5 takeaways from the Patriots’ 33-8 win over the Oakland Raiders

Dion Lewis New England Patriots
Dion Lewis celebrates after scoring a touchdown against the Raiders during the first half of their 2017 NFL Mexico Game at the Estadio Azteca. Jessica Rinaldi/The Boston Globe


Five takeaways from the Patriots’ successful international sojourn, New England going south of the border, getting another masterpiece from Tom Brady, and scoring a 33-8 victory over the Raiders in Mexico City…


Brandin Cooks has been fine in his first season as a Patriot, taking with him to Mexico City a 131-yard, two-touchdown effort in Week 3, three other games in which he racked up at least 85 yards, and a pace to finish the season with 1,132 yards for the season. But Sunday might have been the first time that the speedster looked like the unstoppable, game-changing force Pats fans might’ve been expecting when Bill Belichick chose to use his first-round draft pick to pry the receiver from New Orleans.


The Raiders had no apparent answer for Cooks, who had catches of 52 and 64 yards among the 149 he totaled on the afternoon. He nearly added another big-gainer early, and though he and Brady didn’t connect then, the Pats clearly took note that Oakland couldn’t keep Cooks from getting behind its backline, and turned that vulnerability into a back-breaking touchdown on the first possession of the third quarter.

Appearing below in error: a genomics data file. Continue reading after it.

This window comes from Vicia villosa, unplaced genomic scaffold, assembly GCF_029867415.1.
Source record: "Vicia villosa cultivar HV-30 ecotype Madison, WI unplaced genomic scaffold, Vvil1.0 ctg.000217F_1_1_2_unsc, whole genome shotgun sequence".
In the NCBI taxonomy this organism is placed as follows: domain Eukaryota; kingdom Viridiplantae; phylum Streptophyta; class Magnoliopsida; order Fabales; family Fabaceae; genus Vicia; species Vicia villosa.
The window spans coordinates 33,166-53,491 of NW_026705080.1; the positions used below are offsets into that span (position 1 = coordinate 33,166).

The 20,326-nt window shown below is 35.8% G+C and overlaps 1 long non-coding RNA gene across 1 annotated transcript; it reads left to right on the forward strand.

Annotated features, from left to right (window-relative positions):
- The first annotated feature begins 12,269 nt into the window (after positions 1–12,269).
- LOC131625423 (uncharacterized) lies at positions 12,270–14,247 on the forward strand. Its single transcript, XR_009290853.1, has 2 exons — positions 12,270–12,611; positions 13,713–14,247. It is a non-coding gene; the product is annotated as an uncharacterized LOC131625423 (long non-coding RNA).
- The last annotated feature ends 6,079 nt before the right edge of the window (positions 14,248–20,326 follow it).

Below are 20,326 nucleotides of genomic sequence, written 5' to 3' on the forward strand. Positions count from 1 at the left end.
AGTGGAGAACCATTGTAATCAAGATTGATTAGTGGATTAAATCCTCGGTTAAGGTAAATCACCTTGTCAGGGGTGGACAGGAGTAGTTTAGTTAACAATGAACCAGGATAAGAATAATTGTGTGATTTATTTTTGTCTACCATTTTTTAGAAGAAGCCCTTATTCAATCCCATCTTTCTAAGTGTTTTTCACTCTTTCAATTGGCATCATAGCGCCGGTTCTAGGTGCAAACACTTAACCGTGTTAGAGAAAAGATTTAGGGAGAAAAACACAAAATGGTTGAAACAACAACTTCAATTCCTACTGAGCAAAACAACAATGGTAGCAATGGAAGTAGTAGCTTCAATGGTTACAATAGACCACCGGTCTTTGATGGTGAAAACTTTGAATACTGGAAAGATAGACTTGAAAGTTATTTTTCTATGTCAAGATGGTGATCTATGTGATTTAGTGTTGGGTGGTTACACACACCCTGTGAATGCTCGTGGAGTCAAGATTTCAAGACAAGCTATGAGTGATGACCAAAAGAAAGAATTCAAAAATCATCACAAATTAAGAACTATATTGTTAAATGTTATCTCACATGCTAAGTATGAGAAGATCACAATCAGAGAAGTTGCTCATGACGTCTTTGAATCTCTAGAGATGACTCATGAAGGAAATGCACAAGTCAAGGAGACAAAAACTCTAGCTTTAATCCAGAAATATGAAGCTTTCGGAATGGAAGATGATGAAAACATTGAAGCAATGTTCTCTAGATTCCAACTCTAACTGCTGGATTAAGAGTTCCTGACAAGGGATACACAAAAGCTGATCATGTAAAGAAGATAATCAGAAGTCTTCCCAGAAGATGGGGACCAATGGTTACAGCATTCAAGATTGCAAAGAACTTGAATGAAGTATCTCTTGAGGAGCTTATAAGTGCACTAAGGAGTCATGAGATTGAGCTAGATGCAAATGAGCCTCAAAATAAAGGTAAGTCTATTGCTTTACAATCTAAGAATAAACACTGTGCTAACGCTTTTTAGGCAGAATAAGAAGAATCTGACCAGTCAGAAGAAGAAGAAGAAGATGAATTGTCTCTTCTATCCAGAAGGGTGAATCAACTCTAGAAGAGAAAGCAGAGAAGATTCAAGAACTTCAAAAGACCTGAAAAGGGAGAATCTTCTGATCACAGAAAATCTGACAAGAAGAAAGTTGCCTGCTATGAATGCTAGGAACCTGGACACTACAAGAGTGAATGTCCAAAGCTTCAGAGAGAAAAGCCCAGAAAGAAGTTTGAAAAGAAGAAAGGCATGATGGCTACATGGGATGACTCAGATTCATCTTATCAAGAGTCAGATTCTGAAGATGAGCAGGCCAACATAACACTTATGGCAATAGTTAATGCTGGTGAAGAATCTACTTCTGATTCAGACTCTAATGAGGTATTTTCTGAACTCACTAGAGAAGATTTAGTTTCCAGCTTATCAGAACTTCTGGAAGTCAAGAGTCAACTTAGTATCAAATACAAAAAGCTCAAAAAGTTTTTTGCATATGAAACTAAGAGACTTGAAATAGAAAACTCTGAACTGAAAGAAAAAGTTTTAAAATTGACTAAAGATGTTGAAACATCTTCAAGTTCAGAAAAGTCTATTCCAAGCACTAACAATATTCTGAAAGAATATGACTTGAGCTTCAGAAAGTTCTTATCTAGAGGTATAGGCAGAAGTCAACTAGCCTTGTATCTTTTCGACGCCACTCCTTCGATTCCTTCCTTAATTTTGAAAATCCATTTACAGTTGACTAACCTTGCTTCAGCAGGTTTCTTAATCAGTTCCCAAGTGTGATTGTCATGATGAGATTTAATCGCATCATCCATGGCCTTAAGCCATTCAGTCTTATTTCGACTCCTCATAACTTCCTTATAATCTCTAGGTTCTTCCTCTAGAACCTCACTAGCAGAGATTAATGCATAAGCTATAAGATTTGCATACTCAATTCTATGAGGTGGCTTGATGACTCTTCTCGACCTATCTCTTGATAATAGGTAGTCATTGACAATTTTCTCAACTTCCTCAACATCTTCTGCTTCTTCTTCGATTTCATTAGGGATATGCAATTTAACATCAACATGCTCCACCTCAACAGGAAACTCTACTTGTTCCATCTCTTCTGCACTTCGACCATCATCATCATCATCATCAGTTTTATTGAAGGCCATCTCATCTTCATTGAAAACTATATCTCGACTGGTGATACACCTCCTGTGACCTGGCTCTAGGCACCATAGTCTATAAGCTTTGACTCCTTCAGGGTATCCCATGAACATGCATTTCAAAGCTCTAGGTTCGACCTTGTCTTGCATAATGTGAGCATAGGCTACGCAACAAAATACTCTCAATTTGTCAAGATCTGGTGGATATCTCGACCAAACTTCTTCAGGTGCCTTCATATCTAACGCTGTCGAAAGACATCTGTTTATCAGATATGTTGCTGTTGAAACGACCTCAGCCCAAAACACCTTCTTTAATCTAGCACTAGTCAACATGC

Later in that same period, the Pats capitalized on the other benefit of beating a team over the top: Cooks lined up to Brady’s left, and with the Raiders wary of his initial burst off the line, the cornerback gave his receiver an overabundance of cushion, leading to an easy 16-yard pitch-and-catch. To this point, the Patriots have taken occasional shots down field with Cooks. But if Sunday convinces the rest of the league that Cooks and Brady have found their chemistry, and must now concentrate more attention on taking that away from New England, the Pats’ aerial attack could be on the cusp of going to another level – on every level of the field.


Again playing without Chris Hogan, Marcus Cannon, and Malcom Brown, then adding the illness-felled David Andrews to the mix, the Patriots were without four starters against the Raiders. (Five if counting nickel cornerback Eric Rowe, who was playing a significant role before his injury.) That’s on top of those like Julian Edelman and Dont’a Hightower, who’ve been lost for the year.


Yet Sunday’s dominance was a testament to New England’s depth, with some of its lower-roster players making steady – if not significant – contributions, and those missing starters hardly missed at all.